...One of their critiques was that Stassen's sample size wasn't large enough. "Since no national abortion data have been reported since 2000, Stassen looks at abortion figures for 16 states over 2001, 2002, and in some cases, 2003," O'Bannon and Hussey wrote. "Stassen confidently claims that abortions increased in 11 of those 16 states during the Bush administration and asserts that this reflects a larger national upward trend in abortions. Yet Stassen never demonstrates that his 16 states are representative of the 50 states."
Asked by an Associated Baptist Presss reporter for his response to the criticism, Stassen defended the sample size by pointing to statistics cited every day in the run-up to the presidential election. "The political polls include 500 or 1,000 respondents and extrapolate to 50 million voters. I have 16 states out of 50, which is a much greater sample, proportionately," he said.
I have to break in, here and applaud this "statistics made easy" approach. A more convincing method might have been to take data from these 16 states during the 1990's, and compare that to the national trends.
Those so inclined can ponder the notion that, since 16 is a higher proportion of 50 than 1,000 is of 50 million, the standard error might be less. And since we glean this nugget from a fellow described as a "statistician and ethicist", we can also contemplate the ethics of misleading a hapless reporter about statistics.
O'Bannon and Hussey also noted that Stassen had incorrectly cited increases in the 2002 abortion rate in two states -- South Dakota and Wisconsin -- that actually showed decreases in their abortion rates. They also said that newer statistics on the abortion rate in Illinois showed a significant decrease in 2003.
Therefore, O'Bannon and Hussey said, "When one shifts Wisconsin and South Dakota to the decrease column, and adds in Illinois after its dramatic 2003 drop in abortions, Stassen's claim that abortions have increased in 11 out of 16 states now turns into an eight-to-eight tie, with as many states decreasing as increasing. Hardly anything definitive."
Stassen acknowledged the mistake with the Wisconsin and South Dakota figures, but said he did not use the Illinois figures because they were too recent and may be incomplete. He also said the pro-Bush researchers were engaging in the same crime of which they accuse him.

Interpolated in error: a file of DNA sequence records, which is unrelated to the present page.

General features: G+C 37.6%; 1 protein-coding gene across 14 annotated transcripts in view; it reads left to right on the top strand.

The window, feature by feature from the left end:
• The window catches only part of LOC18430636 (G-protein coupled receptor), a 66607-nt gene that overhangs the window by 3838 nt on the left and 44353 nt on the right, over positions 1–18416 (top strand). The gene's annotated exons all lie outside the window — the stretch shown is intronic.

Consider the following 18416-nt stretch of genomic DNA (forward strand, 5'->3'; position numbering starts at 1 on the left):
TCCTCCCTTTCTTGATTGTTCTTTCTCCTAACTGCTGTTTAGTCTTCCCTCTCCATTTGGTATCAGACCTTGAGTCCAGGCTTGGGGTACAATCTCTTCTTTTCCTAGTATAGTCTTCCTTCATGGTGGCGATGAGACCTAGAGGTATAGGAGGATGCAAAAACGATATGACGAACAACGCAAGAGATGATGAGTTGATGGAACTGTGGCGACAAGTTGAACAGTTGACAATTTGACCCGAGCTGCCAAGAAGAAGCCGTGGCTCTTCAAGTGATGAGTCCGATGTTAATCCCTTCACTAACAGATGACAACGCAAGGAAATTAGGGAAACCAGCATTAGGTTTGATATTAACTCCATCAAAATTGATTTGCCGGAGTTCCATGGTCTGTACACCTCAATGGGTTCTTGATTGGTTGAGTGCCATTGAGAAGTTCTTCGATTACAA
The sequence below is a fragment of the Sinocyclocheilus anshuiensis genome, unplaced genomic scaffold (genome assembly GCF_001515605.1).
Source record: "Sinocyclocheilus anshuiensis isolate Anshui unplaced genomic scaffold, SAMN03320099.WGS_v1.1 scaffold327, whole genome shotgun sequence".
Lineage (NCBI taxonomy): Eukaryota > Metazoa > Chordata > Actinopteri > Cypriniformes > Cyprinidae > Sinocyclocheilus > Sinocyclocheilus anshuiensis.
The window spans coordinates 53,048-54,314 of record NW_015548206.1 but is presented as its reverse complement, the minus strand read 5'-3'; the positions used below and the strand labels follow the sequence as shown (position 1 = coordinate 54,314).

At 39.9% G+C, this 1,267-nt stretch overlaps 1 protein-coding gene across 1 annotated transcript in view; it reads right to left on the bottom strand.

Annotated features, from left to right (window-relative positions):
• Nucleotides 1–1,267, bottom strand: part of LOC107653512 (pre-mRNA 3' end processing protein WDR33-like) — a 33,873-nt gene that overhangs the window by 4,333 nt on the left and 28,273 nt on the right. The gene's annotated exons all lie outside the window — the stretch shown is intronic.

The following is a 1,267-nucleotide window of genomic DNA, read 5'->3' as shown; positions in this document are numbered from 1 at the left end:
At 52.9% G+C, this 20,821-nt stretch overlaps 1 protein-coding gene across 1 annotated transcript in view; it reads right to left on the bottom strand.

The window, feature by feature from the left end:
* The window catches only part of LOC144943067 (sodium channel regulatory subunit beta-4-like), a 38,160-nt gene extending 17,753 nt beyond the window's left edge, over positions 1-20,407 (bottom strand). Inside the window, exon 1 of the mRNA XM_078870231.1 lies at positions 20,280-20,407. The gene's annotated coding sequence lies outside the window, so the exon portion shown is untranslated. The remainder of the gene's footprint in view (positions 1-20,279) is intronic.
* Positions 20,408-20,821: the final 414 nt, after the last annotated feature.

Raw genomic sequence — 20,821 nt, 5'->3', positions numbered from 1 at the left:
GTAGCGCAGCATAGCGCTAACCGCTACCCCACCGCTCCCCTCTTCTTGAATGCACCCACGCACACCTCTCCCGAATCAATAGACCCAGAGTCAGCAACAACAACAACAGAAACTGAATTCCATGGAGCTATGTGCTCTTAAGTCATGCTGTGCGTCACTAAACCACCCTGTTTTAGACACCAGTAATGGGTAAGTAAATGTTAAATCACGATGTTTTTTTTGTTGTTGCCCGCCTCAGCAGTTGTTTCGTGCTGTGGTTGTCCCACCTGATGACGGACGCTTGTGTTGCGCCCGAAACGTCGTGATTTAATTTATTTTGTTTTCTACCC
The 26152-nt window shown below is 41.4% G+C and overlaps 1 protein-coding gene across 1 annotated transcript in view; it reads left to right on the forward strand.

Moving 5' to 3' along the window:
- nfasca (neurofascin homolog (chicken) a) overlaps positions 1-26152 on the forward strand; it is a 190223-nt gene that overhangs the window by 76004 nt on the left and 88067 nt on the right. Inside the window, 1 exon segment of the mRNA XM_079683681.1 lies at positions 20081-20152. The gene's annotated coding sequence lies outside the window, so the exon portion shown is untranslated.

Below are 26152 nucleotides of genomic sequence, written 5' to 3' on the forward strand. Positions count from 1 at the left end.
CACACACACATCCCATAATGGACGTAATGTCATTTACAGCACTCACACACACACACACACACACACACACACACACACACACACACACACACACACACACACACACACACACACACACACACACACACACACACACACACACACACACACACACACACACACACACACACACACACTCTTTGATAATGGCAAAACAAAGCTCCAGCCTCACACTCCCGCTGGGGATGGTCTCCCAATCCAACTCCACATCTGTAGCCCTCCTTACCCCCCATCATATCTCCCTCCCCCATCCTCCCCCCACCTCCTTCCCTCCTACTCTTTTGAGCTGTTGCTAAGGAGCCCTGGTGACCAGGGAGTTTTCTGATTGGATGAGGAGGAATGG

There were also serious questions about changes in reporting in two states:
Stassen reports large increases in four of the 16 states above – Colorado, Arizona, Idaho, and Michigan. While state data do record a significantly higher number of abortions in these states for 2002 than in 2001, officials from at least two of the states with the highest reported increases caution against seeing this as evidence of any real increase.
In Arizona, where Stassen reported a 26.4% increase, the state Department of Health Services cautioned in its report that “It is unclear whether this increase in the number of reported abortions represents a true increase in the actual number of abortions performed, or, perhaps, a better response rate of providers of non-surgical (so called medical) terminations of pregnancy.”
State officials in Colorado, where Stassen reported an astronomical 67.4% one year increase, recently revamped their reporting regimen to address underreporting, and sent a note to abortion “providers” reminding them that reporting was required in Colorado. The state said they expected an increase in reports, and declared, “No one could or should conclude that this anticipated increase in the rate of reported terminations reflects an increase in the true rate.”
Stassen doesn’t report these caveats. But if state officials are reluctant to say their data indicates real increases, they don’t belong on Stassen's list of states with more abortions. That would leave just 6 increasing versus 8 decreasing states, the opposite of what Stassen claims.
The misleading baseline calculation which led to a projected decline in abortions by 52,000 is discussed here:
Stassen looks at national figures showing the annual number of abortions dropping from about 1.6 million in 1990 to just over 1.3 million in 2000 to argue that there was a steady decline of 1.7% a year before Bush took office. There was a 17.4% decline over the decade, but Stassen’s claim is misleading. The decline was strongest in the first half of the decade, which began with George H.W. Bush in office, but slowed during Bill Clinton’s term, and even reversed itself one year. In Clinton’s last year in office, the decline was not 1.7%, but just 0.1%.
MORE: A Heritage Foundation study says that pro-life changes in state laws could explain the drop during the 90's. I want to mention welfare reform.